The crystal structure of the clathrate compound of the present invention differs from those of the monohydrate and dihydrate form, as the powder X-ray diffraction patterns shown in
The water content of the inventive clathrate determined by a Karl-Fischer water analyzer ranges from 2.3 to 4.6%, preferably, from 3.0 to 4.0%, more preferably, from 3.1 to 3.7%, while its 1,2-propyleneglycol content determined with a gas chromatography or 1H-NMR spectroscopy ranges from 2.1 to 4.1%, preferably, from 2.4 to 3.8%.
The inventive clathrate of formula (I) preferably has an m value of 1.5▒0.2 and an n value of 0.30▒0.06.
The clathrate compound of the present invention is much less hygroscopic than azithromycin anhydride or azithromycin monohydrate, and its water content remains more or less constant when stored under a humid condition, unlike azithromycin dihydrate.
The clathrate compound of present invention can be used in formulating various pharmaceutical compositions for treating various microbial infection. Such a composition contains the inventive clathrate together with pharmaceutically acceptable excipients and carriers, which may be administrated orally, injectably, rectally, transdermally, bucally or nasally. Suitable forms for oral administration include tablets, compressed or coated pills, dragees, sachets of powder for reconstitution, hard or soft gelatin capsules, syrups and emulsions et al. Suitable forms for parenteral administration include aqueous or non-aqueous solution, emulsion, while for rectal administration suitable forms include suppositories with hydrophilic or hydrophobic vehicles. For topical application the invention provides ointments or aerosol formulations known in the art; for transdermal delivery, there are provided suitable delivery systems as known in the art. For nasal delivery there are provided suitable aerosol delivery systems known in the art.
This invention will be better understood from the Examples that follow. However, the examples illustrate, but do not limit, the invention. Those skilled in the art will readily appreciate that the specific methods and results discussed are merely illustrative of the invention as described more fully in the claims that follow thereafter.
100 g of azithromycin anhydride was dissolved in 300 ml of acetone and 100 ml of 1,2-propylene glycol was added thereto. The solution was stirred for 10 minutes at R.T. and 500 mg of water was added dropwise thereto to induce the precipitation of azithromycin crystals. The solution was stirred for 2 hours at R.T. and the precipitate was filtered, washed rigorously with water, and then dried at 40░ C. for 20 hours to give 96 g of a clathrate of azithromycin hydrate with 1,2-propyleneglycol.
m. p: 129 to 131░ C.,
The water content determined by a Karl Fischer water analyzer: 3.5 wt %, The 1,2-propyleneglycol content determined with a gas chromatography: 3.3 wt %.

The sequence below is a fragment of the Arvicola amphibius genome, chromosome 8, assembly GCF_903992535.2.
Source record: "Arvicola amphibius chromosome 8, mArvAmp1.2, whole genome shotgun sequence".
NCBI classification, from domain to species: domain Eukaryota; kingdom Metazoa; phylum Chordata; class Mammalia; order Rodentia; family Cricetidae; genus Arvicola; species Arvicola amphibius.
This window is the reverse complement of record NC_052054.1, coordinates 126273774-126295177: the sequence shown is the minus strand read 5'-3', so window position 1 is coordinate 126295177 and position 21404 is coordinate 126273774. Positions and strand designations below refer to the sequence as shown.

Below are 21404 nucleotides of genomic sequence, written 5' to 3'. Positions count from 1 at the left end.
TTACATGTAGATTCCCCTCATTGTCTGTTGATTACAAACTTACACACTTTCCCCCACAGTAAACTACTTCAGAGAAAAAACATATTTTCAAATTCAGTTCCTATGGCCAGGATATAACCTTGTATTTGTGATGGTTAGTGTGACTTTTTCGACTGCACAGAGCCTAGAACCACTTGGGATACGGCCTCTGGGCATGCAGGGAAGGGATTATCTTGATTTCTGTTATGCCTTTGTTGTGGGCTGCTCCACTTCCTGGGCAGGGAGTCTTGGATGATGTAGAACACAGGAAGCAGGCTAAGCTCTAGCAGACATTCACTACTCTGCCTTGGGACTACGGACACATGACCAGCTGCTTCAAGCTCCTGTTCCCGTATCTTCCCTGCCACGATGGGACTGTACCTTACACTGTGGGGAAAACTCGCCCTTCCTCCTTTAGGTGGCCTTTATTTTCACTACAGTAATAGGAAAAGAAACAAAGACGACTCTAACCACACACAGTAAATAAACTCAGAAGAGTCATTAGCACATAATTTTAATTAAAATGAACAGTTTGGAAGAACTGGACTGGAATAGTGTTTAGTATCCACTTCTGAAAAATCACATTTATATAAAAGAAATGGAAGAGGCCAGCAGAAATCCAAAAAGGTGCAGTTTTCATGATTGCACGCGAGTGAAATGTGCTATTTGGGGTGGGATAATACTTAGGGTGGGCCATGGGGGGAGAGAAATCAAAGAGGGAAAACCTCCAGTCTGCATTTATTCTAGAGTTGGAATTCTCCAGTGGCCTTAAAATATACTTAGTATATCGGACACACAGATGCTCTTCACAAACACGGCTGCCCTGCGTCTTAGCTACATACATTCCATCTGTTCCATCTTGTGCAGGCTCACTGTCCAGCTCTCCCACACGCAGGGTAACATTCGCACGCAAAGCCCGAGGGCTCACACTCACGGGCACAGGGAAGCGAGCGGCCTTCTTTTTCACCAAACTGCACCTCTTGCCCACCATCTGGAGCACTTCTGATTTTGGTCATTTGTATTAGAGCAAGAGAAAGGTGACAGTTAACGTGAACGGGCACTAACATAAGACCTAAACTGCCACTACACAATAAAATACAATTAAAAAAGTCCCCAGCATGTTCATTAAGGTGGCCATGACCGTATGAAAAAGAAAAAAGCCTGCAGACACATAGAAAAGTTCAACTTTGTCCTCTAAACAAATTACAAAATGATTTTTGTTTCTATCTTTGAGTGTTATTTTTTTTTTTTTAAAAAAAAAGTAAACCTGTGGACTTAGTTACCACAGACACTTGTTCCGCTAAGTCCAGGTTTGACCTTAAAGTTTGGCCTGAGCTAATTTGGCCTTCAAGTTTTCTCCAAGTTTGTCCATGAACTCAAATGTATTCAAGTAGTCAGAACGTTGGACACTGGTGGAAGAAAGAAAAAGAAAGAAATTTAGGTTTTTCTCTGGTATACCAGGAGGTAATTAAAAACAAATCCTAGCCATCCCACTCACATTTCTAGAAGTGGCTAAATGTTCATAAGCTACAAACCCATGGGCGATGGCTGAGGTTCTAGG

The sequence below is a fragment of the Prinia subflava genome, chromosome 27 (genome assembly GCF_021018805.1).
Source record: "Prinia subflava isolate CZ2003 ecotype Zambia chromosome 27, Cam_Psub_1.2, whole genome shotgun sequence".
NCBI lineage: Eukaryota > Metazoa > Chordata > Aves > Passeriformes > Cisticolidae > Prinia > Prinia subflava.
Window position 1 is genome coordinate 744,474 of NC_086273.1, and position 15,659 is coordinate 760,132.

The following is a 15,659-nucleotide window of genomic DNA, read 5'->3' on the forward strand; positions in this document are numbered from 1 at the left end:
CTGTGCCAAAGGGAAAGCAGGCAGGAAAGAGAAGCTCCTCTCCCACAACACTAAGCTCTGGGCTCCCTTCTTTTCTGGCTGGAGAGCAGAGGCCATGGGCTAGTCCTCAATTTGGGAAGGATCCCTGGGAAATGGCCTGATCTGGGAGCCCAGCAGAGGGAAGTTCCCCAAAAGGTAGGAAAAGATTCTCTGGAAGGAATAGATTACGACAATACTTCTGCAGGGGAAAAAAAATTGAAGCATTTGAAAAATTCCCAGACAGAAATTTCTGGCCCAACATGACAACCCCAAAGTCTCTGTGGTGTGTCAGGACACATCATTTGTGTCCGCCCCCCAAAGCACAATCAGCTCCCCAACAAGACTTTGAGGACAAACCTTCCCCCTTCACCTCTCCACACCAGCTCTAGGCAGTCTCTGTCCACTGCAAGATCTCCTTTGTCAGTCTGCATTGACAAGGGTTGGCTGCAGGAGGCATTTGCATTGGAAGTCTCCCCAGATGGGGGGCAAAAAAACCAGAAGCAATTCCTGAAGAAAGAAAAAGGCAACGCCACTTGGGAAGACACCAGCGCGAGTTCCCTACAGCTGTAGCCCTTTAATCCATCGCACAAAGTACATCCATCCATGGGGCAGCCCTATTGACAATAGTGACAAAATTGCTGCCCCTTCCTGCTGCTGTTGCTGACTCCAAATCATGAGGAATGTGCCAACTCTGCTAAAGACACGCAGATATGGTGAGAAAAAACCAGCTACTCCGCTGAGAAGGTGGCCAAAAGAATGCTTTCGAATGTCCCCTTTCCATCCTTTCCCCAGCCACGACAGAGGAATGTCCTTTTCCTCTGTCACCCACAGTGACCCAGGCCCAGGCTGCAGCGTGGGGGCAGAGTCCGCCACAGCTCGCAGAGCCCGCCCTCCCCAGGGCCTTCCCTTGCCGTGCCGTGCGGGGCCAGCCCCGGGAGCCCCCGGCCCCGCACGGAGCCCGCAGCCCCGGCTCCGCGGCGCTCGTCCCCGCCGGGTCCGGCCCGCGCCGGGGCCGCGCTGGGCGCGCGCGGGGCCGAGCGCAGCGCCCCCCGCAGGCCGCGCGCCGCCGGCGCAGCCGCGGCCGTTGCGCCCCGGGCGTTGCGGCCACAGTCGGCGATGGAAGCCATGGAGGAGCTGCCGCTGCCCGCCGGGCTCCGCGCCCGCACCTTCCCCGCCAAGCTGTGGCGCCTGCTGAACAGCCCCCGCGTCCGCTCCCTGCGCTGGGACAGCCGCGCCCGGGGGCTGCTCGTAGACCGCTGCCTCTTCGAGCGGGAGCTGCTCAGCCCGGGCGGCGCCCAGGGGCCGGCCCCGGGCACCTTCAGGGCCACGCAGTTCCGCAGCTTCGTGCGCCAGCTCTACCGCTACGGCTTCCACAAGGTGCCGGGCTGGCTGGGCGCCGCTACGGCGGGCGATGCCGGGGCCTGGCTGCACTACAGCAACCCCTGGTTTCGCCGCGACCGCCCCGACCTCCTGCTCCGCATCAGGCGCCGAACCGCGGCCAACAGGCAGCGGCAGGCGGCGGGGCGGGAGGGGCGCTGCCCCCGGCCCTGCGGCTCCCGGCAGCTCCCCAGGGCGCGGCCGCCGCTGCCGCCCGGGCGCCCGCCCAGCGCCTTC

20 g of azithromycin monohydrate was dissolved in 100 ml of acetone and 15 ml of 1,2-propylene glycol was added thereto. The solution was stirred for 10 minutes at R.T. and 200 ml of water was added dropwise thereto to induce the precipitation of azithromycin crystals. The solution was stirred for 2 hours at 0 to 5░ C. and the precipitate was filtered, washed rigorously with water, and then dried at 40░ C. for 20 hours to give 18.2 g of a clathrate of azithromycin hydrate with 1,2-propyleneglycol.
m. p: 130 to 132░ C.,
The water content: 3.4 wt %,
The amount of 1,2-propyleneglycol: 3.2 wt %.
20 g of azithromycin monohydrate was dissolved in 120 mb of acetone and 15 mg of 1,2-propylene glycol was added thereto. The solution was stirred for 10 minutes at R.T. and 180 ml of water was added dropwise thereto to induce the precipitation of azithromycin crystals. The solution was stirred for 3 hours at 0 to 5░ C. and the precipitate was filtered, washed rigorously with water, and then dried at 40░ C. for 20 hours to give 17.6 g of a clathrate of azithromycin hydrate with 1,2-propyleneglycol.
m. p: 130 to 132░ C.,
The water content: 3.4 wt %, The 1,2-propyleneglycol content: 3.5 wt %.
The compound obtained in Example 1, azithromycin monohydrate and dihydrate obtained by the methods in accordance with U.S. Pat. No. 5,869,629 were subjected to differential scanning calorimetric measurements (heat speed 10░ C./minutes.). The inventive compound of Example 1 showed an endothermic peak at 150.8░ C. and heat capacity of 104.42 J/g, as shown in
Further, the X-ray diffraction spectra of above three compounds are illustrated in
Also, the hygroscopic properties of each of the compound obtained in Example 1 (1), azithromycin dihydrate (2), monohydrate (3), and anhydride (4) were determined by exposing each sample to a relative humidity of each 25%, 50%, 75% or 100% for 7 days and measuring the water content thereof by the Karl Fischer method. The result is shown in Table 2 and
Table 2 clearly shows that the novel clathrate compound of the present invention is much less hygroscopic than other compounds.
While the embodiments of the subject invention have been described and illustrated, it is obvious that various changes and modifications can be made therein without departing from the spirit of the present, invention which should be limited only by the scope of the appended claims.